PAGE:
The stepwise logistic regression analysis for predicting OSA had two remaining factors: body mass index and diastolic blood pressure [Table 3]. Only body mass index was independently associated with OSA with the adjusted odds ratio of 1.166 (95% confidence interval of 1.033, 1.316). The Hosmer–Lemeshow Chi-square of the final model was 7.21 (P = 0.513). The body mass index of 25.02 kg/m2 gave sensitivity and specificity of 80% and 59.09%, respectively. The area under the ROC curve was 70.98% [Figure 1].
Table 3: Factors predictive of hypertensive emergency caused by obstructive sleep apnea

Click here to view
Figure 1: A receiver operating characteristic curve of body mass index and hypertensive emergency caused by obstructive sleep apnea

Click here to view



   Discussion Top


The incidence of OSA in hypertensive emergency was over 50% (57.69%) which was lower than the previous study (70.8%). However, the incidence rate of OSA in this study is more specific to only hypertensive emergency; not hypertensive crises as in the previous study. The proportions of OSA severity were quite comparable in moderate severity (43.33% vs. 40.35%), while in this study found more mild OSA (40.0% vs. 25.43%) but fewer severe OSA (16.67% vs. 34.21%) than the previous study. Once again, the results of this study were more specific to hypertensive emergency. There are several mechanisms to explain severe hypertensive emergency from OSA. First, blood pressure may be as high as 240/130 mmHg after each apnea episode.[11],[12] In each night, OSA patients may have over several hundred of apneic events depending on the AHI. Second, a meta-analysis found that OSA increased angiotensin II and aldosterone levels significantly compared with controls by 3.39 ng/L and 1.35 ng/mL, respectively.[13] Least but not last, OSA had proportions of a reverse dipper than control on both systolic (73.5% vs. 26.5%) and diastolic (69.6% vs. 30.4%) blood pressures.[14]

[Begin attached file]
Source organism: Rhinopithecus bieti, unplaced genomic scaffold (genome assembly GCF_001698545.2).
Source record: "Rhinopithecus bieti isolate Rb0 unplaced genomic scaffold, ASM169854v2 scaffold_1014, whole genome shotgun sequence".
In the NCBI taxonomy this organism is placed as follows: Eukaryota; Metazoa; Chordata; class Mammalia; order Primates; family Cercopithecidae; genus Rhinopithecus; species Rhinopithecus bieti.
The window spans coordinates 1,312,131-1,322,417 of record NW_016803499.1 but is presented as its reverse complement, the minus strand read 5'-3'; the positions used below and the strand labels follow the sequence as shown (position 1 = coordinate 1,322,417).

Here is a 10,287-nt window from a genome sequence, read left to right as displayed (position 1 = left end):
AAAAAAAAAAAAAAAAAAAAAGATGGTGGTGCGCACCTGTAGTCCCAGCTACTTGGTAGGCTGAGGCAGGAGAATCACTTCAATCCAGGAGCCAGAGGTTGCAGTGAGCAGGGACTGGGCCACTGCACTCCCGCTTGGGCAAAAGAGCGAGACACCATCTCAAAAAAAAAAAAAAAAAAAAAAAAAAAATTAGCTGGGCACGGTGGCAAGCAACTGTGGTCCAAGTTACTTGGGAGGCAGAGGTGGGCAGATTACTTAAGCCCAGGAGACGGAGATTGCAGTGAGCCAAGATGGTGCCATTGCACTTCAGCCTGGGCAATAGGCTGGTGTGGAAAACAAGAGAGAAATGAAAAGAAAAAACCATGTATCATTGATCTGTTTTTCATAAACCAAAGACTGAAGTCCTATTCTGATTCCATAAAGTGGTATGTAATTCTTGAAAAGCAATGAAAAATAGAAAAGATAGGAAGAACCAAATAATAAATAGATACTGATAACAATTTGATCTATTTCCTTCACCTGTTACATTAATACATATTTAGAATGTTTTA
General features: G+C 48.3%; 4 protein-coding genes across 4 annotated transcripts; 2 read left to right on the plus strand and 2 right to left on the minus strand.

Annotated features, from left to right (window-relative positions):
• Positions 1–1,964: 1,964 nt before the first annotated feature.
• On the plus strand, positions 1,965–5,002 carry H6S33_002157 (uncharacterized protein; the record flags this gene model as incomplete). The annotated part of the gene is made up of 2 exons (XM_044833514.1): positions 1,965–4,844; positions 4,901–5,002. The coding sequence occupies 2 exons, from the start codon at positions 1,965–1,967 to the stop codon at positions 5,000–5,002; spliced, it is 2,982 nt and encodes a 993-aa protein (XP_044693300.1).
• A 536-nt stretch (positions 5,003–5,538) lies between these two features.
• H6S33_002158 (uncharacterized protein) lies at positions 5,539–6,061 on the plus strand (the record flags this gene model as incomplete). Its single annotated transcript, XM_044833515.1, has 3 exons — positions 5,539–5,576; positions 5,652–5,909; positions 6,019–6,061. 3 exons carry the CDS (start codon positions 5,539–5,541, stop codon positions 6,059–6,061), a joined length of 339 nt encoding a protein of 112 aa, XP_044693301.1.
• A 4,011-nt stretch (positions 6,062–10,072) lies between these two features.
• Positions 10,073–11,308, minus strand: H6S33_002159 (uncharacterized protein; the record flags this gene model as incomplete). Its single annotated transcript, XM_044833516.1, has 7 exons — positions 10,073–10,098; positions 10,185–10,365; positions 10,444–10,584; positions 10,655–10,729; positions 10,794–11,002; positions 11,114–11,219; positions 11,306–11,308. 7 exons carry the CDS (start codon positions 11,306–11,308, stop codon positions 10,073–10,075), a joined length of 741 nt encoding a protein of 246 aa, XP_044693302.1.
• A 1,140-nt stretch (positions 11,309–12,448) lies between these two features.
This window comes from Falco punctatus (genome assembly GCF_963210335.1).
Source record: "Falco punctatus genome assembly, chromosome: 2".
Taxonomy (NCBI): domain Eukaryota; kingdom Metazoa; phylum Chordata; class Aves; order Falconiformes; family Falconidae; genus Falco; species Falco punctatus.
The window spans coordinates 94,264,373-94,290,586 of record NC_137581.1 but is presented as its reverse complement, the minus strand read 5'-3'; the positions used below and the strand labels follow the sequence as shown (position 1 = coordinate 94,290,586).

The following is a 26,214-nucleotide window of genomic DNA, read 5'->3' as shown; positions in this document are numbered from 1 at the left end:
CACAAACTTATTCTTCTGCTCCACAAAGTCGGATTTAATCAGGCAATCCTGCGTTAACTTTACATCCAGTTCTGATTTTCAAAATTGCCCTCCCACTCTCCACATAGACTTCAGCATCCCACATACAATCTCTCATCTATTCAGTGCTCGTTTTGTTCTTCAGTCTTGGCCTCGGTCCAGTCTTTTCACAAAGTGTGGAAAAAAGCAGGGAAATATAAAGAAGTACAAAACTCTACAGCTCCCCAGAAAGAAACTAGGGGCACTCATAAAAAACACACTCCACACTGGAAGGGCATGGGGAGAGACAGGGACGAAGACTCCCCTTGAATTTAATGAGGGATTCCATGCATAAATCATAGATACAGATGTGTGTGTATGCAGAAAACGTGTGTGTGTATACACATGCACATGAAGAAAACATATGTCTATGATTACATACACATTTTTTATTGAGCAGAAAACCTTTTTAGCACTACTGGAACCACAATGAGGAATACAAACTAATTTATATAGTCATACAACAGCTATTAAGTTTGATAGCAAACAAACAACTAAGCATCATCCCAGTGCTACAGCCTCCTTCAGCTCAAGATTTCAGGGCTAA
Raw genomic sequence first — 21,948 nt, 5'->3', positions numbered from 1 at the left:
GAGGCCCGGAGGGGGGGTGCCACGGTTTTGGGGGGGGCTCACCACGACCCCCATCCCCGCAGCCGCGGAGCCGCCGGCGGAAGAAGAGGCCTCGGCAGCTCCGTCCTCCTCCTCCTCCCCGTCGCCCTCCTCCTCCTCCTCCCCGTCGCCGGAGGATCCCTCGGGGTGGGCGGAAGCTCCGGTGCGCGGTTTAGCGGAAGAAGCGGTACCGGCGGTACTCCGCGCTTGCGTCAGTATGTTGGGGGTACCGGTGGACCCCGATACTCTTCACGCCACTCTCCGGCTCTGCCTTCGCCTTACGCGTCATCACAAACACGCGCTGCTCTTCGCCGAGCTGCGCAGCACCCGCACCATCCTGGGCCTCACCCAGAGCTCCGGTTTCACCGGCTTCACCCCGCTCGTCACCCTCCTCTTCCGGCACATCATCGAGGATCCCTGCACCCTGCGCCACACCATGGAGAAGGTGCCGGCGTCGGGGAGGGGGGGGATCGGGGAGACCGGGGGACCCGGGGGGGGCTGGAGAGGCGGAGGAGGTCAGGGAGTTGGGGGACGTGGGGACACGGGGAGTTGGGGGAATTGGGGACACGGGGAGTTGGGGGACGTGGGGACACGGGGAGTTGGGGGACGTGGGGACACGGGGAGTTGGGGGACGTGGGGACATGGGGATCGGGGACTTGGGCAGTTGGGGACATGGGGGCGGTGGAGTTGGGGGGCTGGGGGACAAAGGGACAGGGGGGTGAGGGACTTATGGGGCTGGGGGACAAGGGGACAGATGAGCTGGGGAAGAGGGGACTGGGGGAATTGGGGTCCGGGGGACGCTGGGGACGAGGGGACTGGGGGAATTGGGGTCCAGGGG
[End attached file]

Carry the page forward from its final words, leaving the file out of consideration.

Obesity is a major risk factor for OSA. Those with body mass index over 30 kg/m2 had OSA is 63%.[15] A study also found a close relationship between body mass index, OSA, and hypertension.[16] The body mass index had the adjusted coefficient of 0.46 with the blood pressure. These data support the positive correlation of body mass index and the occurrence of hypertensive emergency with a 16% risk per 1 kg/m2 increase in body mass index [Table 3]. Those with a body mass index of 25 kg/m2 increased the risk of OSA with hypertensive emergency (80% sensitivity). The cut point was similar to the obesity criterion for the Asian population.[17]

There are some limitations in this study. First, the cut point of body mass index may not be applicable to other ethnicities. However, the body mass index of 30 kg/m2 may be justified for the non-Asian populations. Second, there was no long-term outcome of the patients in this study. Further studies are needed to evaluate if continuous positive airway pressure treatment for OSA may improve the hypertensive emergency outcome.[18] Finally, some other aspects of OSA or metabolic diseases were not studied.[19],[20],[21],[22],[23],[24]


   Conclusion Top


OSA had a high incidence rate in patients with hypertensive emergency. High body mass index was a predictor for OSA associated with hypertensive emergency.

Acknowledgment

The authors would like to thank Sleep Apnea Research Group, Research center in Back, Neck, Other Joint Pain and Human Performance (BNOJPH), North-Eastern Stroke Research Group, Khon Kaen University, Thailand.